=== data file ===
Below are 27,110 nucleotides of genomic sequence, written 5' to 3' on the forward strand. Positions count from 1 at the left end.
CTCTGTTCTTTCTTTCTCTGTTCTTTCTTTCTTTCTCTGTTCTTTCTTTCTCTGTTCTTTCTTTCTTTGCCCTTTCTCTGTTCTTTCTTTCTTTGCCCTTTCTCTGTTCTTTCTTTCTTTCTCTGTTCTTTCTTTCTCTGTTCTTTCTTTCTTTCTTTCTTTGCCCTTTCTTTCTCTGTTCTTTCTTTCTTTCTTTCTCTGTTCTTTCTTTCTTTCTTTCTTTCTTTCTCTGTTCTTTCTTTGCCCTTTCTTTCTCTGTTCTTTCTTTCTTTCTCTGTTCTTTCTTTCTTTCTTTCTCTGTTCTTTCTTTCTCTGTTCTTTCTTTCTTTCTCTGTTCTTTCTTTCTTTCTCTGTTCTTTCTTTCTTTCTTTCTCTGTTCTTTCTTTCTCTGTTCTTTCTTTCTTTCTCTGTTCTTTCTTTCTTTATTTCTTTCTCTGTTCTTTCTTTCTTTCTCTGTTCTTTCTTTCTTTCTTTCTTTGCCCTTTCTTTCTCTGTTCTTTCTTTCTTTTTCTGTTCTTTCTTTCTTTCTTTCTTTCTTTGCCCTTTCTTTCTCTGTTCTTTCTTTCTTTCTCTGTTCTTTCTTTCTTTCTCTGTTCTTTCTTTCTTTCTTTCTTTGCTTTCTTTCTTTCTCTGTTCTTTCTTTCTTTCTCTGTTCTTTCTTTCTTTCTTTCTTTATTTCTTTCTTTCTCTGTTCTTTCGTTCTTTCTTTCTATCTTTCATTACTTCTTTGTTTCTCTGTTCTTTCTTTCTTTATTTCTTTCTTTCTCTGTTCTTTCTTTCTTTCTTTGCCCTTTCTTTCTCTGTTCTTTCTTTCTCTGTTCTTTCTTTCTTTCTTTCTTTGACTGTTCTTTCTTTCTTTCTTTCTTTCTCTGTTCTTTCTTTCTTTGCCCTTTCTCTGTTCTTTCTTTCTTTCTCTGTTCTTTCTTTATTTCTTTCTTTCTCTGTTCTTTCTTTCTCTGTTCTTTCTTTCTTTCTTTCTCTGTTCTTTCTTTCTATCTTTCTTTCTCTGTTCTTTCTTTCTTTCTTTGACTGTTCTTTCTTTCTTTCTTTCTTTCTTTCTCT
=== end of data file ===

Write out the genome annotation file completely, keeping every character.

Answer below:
Below are 27,110 nucleotides of genomic sequence, written 5' to 3' on the forward strand. Positions count from 1 at the left end.
CTCTGTTCTTTCTTTCTCTGTTCTTTCTTTCTTTCTCTGTTCTTTCTTTCTCTGTTCTTTCTTTCTTTGCCCTTTCTCTGTTCTTTCTTTCTTTGCCCTTTCTCTGTTCTTTCTTTCTTTCTCTGTTCTTTCTTTCTCTGTTCTTTCTTTCTTTCTTTCTTTGCCCTTTCTTTCTCTGTTCTTTCTTTCTTTCTTTCTCTGTTCTTTCTTTCTTTCTTTCTTTCTTTCTCTGTTCTTTCTTTGCCCTTTCTTTCTCTGTTCTTTCTTTCTTTCTCTGTTCTTTCTTTCTTTCTTTCTCTGTTCTTTCTTTCTCTGTTCTTTCTTTCTTTCTCTGTTCTTTCTTTCTTTCTCTGTTCTTTCTTTCTTTCTTTCTCTGTTCTTTCTTTCTCTGTTCTTTCTTTCTTTCTCTGTTCTTTCTTTCTTTATTTCTTTCTCTGTTCTTTCTTTCTTTCTCTGTTCTTTCTTTCTTTCTTTCTTTGCCCTTTCTTTCTCTGTTCTTTCTTTCTTTTTCTGTTCTTTCTTTCTTTCTTTCTTTCTTTGCCCTTTCTTTCTCTGTTCTTTCTTTCTTTCTCTGTTCTTTCTTTCTTTCTCTGTTCTTTCTTTCTTTCTTTCTTTGCTTTCTTTCTTTCTCTGTTCTTTCTTTCTTTCTCTGTTCTTTCTTTCTTTCTTTCTTTATTTCTTTCTTTCTCTGTTCTTTCGTTCTTTCTTTCTATCTTTCATTACTTCTTTGTTTCTCTGTTCTTTCTTTCTTTATTTCTTTCTTTCTCTGTTCTTTCTTTCTTTCTTTGCCCTTTCTTTCTCTGTTCTTTCTTTCTCTGTTCTTTCTTTCTTTCTTTCTTTGACTGTTCTTTCTTTCTTTCTTTCTTTCTCTGTTCTTTCTTTCTTTGCCCTTTCTCTGTTCTTTCTTTCTTTCTCTGTTCTTTCTTTATTTCTTTCTTTCTCTGTTCTTTCTTTCTCTGTTCTTTCTTTCTTTCTTTCTCTGTTCTTTCTTTCTATCTTTCTTTCTCTGTTCTTTCTTTCTTTCTTTGACTGTTCTTTCTTTCTTTCTTTCTTTCTTTCTCT